Anti-migrant activists have a different theory, and have been quick to blame refugees, with some from Italy’s racist “alt-right” groups even demanding refugee children not be allowed to start school next week. “The migrants bring the diseases,” said Paolo Grimoldi, a parliamentarian with the far-right Northern League, after Zago died Monday. He called for all refugee and migrant children to be checked before they are allowed into the classrooms when school resumes across Italy.
Loredana De Petris, a parliamentarian for the center-left, which has a softer stance on the migration issue, disagrees. “The attempt by the [Northern] League to exploit the tragedy of the dead little girl from malaria for their xenophobic campaign is one of the most ignominious things we have ever seen,” she said. “It is also a mirror to incredible ignorance.”
Italian facilities treat an average of 637 malaria cases each year, according to the Italian Health Ministry. Around 20 percent of those cases affect Italians who traveled abroad. The rest are migrants who just arrived or refugees resident in the country who were infected after returning to their countries of origin for a visit. The Burkina Faso children had contracted the disease in July when they were visiting relatives and had been diagnosed when they returned home to Italy, where they have refugee status. But even with so many malaria cases in the country, they cannot be spread without a vector like the Anopheles mosquito.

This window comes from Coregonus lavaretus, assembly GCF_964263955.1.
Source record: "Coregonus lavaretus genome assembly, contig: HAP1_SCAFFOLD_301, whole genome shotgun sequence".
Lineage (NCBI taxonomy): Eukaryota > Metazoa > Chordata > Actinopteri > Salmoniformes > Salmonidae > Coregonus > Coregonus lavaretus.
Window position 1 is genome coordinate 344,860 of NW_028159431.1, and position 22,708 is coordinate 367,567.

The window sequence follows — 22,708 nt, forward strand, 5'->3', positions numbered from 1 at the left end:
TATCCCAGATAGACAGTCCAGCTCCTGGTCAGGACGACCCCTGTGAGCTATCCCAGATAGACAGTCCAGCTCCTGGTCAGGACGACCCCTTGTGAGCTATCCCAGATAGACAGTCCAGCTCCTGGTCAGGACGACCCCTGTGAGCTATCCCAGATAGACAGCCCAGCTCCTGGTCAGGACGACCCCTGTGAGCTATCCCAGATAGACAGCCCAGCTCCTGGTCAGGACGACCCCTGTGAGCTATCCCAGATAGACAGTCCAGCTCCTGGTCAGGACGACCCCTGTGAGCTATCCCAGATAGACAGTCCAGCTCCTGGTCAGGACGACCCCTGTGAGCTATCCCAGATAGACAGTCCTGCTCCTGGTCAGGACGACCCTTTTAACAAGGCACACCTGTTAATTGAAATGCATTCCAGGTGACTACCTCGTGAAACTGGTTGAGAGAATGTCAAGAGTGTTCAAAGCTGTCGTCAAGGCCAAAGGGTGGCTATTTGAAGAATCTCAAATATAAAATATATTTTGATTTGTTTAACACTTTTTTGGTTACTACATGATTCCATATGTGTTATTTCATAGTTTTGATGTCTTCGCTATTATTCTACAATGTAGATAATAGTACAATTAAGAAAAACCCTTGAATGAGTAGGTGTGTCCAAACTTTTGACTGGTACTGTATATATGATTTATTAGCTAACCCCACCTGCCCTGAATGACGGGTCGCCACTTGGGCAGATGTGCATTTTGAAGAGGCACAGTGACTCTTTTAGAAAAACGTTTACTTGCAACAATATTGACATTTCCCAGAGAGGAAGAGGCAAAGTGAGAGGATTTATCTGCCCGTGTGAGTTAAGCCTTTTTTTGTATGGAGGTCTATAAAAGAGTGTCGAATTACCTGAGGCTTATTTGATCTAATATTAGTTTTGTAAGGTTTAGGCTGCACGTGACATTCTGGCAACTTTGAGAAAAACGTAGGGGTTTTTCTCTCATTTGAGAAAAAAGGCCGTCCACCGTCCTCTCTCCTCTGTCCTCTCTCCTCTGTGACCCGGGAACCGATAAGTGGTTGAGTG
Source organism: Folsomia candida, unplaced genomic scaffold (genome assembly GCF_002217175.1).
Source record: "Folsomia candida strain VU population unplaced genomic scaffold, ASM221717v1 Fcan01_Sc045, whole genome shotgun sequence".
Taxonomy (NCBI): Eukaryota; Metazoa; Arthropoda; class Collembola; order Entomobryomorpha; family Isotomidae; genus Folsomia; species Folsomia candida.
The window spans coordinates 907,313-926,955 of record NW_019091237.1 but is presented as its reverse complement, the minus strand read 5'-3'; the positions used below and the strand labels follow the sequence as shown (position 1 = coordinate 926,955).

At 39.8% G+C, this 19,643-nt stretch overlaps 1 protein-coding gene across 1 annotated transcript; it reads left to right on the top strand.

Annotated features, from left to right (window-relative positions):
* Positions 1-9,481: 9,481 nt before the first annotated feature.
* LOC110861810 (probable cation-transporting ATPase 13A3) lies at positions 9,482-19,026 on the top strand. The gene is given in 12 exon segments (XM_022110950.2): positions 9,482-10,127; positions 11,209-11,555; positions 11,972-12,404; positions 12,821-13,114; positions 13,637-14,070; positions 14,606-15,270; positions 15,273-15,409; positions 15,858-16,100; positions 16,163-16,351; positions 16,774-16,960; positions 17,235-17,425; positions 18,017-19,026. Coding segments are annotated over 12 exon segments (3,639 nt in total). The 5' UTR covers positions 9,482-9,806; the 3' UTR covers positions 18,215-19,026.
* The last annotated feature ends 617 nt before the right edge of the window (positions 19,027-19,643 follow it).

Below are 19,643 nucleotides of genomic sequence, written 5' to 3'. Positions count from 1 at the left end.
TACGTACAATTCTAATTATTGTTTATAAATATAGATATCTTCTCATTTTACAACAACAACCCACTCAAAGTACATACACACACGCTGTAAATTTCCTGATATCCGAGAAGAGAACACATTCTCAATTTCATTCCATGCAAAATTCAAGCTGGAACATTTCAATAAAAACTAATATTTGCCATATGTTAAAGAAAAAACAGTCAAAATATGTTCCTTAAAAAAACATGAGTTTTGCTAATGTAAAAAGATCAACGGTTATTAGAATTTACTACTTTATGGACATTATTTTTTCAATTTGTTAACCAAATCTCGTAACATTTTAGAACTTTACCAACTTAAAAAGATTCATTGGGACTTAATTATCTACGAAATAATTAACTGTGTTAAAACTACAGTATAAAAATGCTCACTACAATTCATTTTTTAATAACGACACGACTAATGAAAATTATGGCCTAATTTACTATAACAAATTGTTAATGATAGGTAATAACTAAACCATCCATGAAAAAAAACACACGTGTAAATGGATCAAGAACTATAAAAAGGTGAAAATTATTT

Luigi Gradoni, a researcher in infectious disease with the health ministry, is heading an investigation to try to clear up how Zago contracted the disease, and urged parents not to panic. “People should not be alarmed because it cannot be transmitted in Italy,” he told an Italian television station, in direct contradiction to the circumstances around Zago’s case since she had not been out of the country. “For now the case is unclear because we cannot explain how she contracted malaria.”
Meanwhile, Italy’s green party has an alternative and far more disturbing theory: that thanks to climate change, which is being blamed for a severe drought across most of Italy, the Anopheles mosquito could be making a comeback here.
Maria Rita Gismondo, director of the Laboratory of Microbiology, Virology and Bio-Emergency Hospital at the Sacco Hospital in Milan, also told the online publication Italian Affairs that the Zago case could point to a return of malaria to Italy. “Of course, climate change can play a major role in spreading diseases that we thought we had beat,” she said. “There are several studies that show how, due to climate change, the malarial belt is destined to expand north and south over the next few decades.”
A full autopsy on Zago, due in the coming weeks, may provide additional clues to how she contracted the deadly disease. In the mean time, researchers in Italy have started sample checks across the country to determine if the deadly mosquito is back—or if the mystery malaria case will remain unsolved.